Department of Mathematics

Address: Mathematics 253-37 | Caltech | Pasadena, CA 91125
Telephone: (626) 395-4335 | Fax: (626) 585-1728


The 8th Annual Charles R. DePrima Memorial
Undergraduate Mathematics Lecture
Tuesday, November 9, 1999
4:15 p.m.  Beckman Institute Auditorium

How Math Might Save Your Life
by Cleve Moler

Abstract: The mathematical techniques underlying MATLAB are being used in a wide range of industrial settings, often by people who are not even aware they are employing mathematics. We will show examples, including safety systems in automobiles, compact disc drives and financial instruments. The mathematical techniques include matrix computation and numerical solution of ordinary differential equations.

 

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Cleve Moler earned a B.S. in Mathematics from the California Institute of Technology. He received his M.S. and Ph.D. from Stanford University, also in Mathematics.

Dr. Moler was a professor in Mathematics and in Computer Science for almost twenty years at Michigan, Stanford and New Mexico before joining the computer industry.

Cleve Moler is Chairman and Chief Scientist at The MathWorks, Inc., a Massachusetts company that develops and markets MATLAB. His professional interests center on numerical analysis and mathematical software. In addition to writing the first version of MATLAB, he is a coauthor of the LINPACK and EISPACK scientific subroutine libraries and of three textbooks on numerical methods. He is a member of the Society for Industrial and Applied Mathematics, IEEE Computer Society, and National Academy of Engineering.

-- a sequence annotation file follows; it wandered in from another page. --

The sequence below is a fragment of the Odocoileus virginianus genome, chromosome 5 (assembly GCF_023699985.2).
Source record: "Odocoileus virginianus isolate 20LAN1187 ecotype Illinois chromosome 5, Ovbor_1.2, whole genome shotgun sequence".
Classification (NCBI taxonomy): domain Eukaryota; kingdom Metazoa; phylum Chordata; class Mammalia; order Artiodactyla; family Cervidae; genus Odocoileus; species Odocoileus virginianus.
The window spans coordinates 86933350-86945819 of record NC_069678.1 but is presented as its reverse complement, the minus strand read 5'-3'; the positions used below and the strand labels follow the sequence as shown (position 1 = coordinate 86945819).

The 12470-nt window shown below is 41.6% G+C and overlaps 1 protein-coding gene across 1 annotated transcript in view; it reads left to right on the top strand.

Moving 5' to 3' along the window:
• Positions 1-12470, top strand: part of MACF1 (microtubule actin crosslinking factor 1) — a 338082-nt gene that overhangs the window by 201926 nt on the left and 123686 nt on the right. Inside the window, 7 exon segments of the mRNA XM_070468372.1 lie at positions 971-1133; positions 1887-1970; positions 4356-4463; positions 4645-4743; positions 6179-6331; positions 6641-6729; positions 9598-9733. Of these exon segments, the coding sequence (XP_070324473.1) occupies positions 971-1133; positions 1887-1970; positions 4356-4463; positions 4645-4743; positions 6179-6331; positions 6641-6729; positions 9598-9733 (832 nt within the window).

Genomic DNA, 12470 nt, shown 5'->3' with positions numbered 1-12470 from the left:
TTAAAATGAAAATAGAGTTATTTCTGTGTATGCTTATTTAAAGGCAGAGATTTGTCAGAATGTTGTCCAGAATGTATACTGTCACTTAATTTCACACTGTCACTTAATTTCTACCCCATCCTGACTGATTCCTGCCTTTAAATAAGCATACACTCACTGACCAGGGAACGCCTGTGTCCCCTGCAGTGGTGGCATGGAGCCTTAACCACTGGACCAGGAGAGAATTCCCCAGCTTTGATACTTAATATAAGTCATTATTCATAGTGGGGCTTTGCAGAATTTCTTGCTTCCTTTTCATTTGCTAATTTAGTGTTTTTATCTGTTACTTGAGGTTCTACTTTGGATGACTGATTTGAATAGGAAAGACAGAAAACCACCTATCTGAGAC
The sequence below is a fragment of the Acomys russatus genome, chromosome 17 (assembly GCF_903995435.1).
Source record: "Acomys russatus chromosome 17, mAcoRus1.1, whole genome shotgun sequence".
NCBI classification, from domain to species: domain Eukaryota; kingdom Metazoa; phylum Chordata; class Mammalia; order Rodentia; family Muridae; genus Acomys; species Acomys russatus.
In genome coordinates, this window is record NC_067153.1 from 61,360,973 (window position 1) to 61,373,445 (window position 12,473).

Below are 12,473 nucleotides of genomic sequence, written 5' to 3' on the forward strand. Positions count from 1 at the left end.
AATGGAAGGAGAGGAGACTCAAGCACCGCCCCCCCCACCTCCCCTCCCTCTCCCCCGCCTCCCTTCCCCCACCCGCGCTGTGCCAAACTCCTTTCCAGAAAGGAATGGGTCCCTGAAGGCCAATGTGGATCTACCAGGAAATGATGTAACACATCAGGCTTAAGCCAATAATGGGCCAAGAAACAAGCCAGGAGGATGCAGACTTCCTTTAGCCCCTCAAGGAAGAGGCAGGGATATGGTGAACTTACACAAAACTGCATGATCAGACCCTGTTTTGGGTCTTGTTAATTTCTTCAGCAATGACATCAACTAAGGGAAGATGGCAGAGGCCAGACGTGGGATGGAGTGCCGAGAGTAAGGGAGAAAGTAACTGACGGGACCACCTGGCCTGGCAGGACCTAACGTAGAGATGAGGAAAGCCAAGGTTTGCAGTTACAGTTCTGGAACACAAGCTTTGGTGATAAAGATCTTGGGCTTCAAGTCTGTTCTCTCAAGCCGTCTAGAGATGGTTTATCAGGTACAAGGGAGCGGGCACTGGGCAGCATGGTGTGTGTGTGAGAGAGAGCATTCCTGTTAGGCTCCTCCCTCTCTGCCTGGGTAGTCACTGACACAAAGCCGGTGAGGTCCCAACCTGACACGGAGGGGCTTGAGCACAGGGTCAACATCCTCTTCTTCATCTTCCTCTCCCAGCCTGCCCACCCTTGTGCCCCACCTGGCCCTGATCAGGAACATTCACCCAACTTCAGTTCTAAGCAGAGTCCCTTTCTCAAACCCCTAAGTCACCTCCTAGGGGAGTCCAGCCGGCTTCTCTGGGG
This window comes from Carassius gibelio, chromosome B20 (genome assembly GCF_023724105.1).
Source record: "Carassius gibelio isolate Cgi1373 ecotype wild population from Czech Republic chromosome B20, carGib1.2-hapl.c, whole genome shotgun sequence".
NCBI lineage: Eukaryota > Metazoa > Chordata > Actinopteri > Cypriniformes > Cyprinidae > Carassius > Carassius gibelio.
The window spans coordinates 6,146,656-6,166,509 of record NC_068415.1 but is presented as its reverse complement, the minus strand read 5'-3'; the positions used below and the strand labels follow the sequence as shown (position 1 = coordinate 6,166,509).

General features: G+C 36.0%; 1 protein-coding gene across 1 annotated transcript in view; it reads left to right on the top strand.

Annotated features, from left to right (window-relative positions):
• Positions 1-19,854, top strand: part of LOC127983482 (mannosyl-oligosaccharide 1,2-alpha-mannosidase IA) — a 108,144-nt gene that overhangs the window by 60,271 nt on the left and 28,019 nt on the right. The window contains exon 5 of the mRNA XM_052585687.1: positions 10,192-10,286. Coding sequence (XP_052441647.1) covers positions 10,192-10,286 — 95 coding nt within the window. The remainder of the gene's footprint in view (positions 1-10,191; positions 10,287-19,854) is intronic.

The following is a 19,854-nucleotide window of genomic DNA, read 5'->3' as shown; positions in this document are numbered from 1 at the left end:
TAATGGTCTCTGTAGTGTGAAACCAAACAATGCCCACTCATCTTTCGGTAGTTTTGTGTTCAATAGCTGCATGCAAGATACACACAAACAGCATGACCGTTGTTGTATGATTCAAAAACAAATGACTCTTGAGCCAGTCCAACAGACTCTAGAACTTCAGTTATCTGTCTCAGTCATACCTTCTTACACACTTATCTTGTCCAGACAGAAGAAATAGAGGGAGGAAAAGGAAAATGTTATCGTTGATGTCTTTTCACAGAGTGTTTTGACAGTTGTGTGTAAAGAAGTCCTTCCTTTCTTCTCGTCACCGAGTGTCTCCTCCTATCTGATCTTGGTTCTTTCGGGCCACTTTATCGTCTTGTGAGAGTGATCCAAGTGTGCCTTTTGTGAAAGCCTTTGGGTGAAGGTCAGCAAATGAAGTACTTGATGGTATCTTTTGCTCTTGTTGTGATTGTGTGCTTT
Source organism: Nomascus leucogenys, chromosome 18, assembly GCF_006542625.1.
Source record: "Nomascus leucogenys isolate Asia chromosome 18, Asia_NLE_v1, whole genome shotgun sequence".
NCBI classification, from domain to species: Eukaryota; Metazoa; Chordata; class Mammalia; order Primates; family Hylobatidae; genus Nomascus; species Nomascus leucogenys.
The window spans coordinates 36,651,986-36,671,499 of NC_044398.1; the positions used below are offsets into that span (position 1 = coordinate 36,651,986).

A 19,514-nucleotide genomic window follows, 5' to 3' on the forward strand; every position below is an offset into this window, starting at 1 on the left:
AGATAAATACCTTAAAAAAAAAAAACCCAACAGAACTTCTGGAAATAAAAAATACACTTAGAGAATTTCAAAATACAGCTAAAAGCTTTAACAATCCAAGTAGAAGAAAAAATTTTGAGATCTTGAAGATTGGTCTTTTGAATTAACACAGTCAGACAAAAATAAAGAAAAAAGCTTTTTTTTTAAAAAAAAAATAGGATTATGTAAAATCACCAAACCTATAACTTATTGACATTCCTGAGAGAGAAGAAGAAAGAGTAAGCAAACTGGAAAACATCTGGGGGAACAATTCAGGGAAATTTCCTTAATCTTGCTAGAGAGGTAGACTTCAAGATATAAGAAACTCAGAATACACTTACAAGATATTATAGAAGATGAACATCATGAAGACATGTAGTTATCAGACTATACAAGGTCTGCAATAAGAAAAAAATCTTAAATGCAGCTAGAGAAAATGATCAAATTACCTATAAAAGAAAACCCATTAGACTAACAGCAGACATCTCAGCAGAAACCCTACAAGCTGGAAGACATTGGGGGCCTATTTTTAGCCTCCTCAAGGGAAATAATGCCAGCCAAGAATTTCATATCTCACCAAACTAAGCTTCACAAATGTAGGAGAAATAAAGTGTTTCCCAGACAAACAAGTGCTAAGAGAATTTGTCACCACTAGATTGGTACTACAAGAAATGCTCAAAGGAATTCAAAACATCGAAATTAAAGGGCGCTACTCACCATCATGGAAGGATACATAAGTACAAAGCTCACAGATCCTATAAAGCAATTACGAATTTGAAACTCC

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The Charles R. DePrima Memorial Undergraduate Mathematics Lecture was established by a gift from Charles R. DePrima and Margaret Thurmond DePrima. The Institute is privileged to honor the memory of Professor DePrima and his distinguished contribution to mathematics and Caltech, where he served as a faculty member for over forty years, with a lecture each year by an outstanding mathematician. Professor DePrima perceived that there were few or no special talks or seminars designed for undergraduates; he and Margaret DePrima intended that this lecture series would fill that need.